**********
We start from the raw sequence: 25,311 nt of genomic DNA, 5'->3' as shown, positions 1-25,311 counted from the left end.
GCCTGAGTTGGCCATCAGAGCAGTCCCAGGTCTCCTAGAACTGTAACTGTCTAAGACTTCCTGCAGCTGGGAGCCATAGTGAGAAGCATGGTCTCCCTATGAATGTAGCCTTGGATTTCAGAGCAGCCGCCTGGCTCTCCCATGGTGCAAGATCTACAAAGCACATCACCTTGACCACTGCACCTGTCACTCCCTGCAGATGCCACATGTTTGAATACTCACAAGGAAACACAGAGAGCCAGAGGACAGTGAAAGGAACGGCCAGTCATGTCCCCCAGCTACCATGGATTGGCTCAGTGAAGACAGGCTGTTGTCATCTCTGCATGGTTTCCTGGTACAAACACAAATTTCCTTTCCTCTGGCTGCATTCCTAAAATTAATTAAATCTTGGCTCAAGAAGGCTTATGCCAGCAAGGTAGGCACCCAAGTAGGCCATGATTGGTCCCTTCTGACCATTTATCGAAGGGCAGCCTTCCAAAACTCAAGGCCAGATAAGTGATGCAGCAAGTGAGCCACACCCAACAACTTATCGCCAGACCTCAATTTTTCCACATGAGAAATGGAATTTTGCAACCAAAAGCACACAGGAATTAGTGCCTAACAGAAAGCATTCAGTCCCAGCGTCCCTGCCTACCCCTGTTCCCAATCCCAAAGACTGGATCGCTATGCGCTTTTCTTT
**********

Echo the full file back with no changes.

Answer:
We start from the raw sequence: 25,311 nt of genomic DNA, 5'->3' as shown, positions 1-25,311 counted from the left end.
GCCTGAGTTGGCCATCAGAGCAGTCCCAGGTCTCCTAGAACTGTAACTGTCTAAGACTTCCTGCAGCTGGGAGCCATAGTGAGAAGCATGGTCTCCCTATGAATGTAGCCTTGGATTTCAGAGCAGCCGCCTGGCTCTCCCATGGTGCAAGATCTACAAAGCACATCACCTTGACCACTGCACCTGTCACTCCCTGCAGATGCCACATGTTTGAATACTCACAAGGAAACACAGAGAGCCAGAGGACAGTGAAAGGAACGGCCAGTCATGTCCCCCAGCTACCATGGATTGGCTCAGTGAAGACAGGCTGTTGTCATCTCTGCATGGTTTCCTGGTACAAACACAAATTTCCTTTCCTCTGGCTGCATTCCTAAAATTAATTAAATCTTGGCTCAAGAAGGCTTATGCCAGCAAGGTAGGCACCCAAGTAGGCCATGATTGGTCCCTTCTGACCATTTATCGAAGGGCAGCCTTCCAAAACTCAAGGCCAGATAAGTGATGCAGCAAGTGAGCCACACCCAACAACTTATCGCCAGACCTCAATTTTTCCACATGAGAAATGGAATTTTGCAACCAAAAGCACACAGGAATTAGTGCCTAACAGAAAGCATTCAGTCCCAGCGTCCCTGCCTACCCCTGTTCCCAATCCCAAAGACTGGATCGCTATGCGCTTTTCTTT